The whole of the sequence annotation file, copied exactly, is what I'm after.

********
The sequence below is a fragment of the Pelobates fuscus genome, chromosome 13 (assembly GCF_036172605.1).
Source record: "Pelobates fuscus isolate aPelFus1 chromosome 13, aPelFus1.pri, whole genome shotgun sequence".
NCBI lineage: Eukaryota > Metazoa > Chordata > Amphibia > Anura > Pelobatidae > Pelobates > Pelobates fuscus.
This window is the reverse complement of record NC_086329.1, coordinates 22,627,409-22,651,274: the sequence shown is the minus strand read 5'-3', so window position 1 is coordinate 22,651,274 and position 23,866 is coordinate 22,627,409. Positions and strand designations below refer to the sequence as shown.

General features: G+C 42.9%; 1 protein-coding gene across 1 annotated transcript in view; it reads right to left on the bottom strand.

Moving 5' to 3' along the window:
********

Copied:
The sequence below is a fragment of the Pelobates fuscus genome, chromosome 13 (assembly GCF_036172605.1).
Source record: "Pelobates fuscus isolate aPelFus1 chromosome 13, aPelFus1.pri, whole genome shotgun sequence".
NCBI lineage: Eukaryota > Metazoa > Chordata > Amphibia > Anura > Pelobatidae > Pelobates > Pelobates fuscus.
This window is the reverse complement of record NC_086329.1, coordinates 22,627,409-22,651,274: the sequence shown is the minus strand read 5'-3', so window position 1 is coordinate 22,651,274 and position 23,866 is coordinate 22,627,409. Positions and strand designations below refer to the sequence as shown.

General features: G+C 42.9%; 1 protein-coding gene across 1 annotated transcript in view; it reads right to left on the bottom strand.

Moving 5' to 3' along the window: